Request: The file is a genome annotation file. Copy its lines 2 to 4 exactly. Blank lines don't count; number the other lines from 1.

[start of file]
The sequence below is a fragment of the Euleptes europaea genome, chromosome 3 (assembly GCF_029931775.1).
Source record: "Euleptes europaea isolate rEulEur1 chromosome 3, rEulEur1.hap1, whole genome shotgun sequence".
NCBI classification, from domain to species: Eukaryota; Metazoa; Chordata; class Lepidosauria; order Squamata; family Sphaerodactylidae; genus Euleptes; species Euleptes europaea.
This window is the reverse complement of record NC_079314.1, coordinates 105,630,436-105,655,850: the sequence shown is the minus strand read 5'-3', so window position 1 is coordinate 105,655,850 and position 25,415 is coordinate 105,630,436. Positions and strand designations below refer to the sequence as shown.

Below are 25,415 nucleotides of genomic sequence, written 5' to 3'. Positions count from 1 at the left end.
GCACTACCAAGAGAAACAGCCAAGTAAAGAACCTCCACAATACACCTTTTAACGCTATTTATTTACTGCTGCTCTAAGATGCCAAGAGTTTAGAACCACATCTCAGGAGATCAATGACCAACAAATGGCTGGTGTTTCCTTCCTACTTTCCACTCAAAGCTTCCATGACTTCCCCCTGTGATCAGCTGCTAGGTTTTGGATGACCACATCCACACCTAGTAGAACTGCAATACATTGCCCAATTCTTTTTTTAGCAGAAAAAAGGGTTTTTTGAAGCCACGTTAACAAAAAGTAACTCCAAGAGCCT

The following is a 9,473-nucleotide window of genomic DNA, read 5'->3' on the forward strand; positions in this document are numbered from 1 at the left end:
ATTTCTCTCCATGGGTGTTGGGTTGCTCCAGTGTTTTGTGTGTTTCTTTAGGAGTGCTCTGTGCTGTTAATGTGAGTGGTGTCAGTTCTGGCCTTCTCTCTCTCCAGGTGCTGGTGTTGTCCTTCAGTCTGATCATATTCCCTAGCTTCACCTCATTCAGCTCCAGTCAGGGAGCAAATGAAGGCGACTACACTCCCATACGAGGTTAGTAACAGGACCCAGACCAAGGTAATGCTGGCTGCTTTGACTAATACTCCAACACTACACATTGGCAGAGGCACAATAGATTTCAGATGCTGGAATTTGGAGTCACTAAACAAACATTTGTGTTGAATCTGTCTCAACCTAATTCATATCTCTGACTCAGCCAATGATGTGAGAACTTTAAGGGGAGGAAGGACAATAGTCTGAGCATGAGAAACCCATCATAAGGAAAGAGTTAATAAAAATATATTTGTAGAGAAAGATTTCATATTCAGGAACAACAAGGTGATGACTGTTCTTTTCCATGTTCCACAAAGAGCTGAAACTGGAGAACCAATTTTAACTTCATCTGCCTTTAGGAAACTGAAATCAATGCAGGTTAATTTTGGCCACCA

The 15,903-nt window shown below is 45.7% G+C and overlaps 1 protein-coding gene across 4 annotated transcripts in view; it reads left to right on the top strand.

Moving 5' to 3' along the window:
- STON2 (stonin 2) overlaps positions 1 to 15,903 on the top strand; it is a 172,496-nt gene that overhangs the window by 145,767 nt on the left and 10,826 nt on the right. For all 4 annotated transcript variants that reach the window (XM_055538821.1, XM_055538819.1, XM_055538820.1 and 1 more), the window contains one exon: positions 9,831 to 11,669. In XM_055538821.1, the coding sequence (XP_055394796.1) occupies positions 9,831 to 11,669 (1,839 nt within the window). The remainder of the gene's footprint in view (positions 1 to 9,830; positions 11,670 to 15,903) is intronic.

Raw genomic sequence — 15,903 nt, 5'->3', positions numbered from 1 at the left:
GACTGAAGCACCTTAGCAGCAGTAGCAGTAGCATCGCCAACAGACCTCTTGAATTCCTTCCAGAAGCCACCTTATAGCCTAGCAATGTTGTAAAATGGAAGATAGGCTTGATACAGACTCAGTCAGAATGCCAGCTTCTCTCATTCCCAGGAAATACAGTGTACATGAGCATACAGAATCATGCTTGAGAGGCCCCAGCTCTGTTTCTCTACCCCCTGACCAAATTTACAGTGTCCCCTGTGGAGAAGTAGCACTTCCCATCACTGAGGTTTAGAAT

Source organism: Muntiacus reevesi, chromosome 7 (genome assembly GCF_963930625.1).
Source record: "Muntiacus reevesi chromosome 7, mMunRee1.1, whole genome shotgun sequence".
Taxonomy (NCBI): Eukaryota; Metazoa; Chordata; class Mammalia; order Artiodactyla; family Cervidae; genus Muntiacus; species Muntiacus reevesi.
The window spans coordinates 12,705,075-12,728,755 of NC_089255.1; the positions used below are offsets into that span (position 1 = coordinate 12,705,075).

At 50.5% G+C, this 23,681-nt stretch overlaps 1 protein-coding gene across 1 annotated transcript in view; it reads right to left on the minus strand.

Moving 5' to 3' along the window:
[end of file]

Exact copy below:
Source record: "Euleptes europaea isolate rEulEur1 chromosome 3, rEulEur1.hap1, whole genome shotgun sequence".
NCBI classification, from domain to species: Eukaryota; Metazoa; Chordata; class Lepidosauria; order Squamata; family Sphaerodactylidae; genus Euleptes; species Euleptes europaea.
This window is the reverse complement of record NC_079314.1, coordinates 105,630,436-105,655,850: the sequence shown is the minus strand read 5'-3', so window position 1 is coordinate 105,655,850 and position 25,415 is coordinate 105,630,436. Positions and strand designations below refer to the sequence as shown.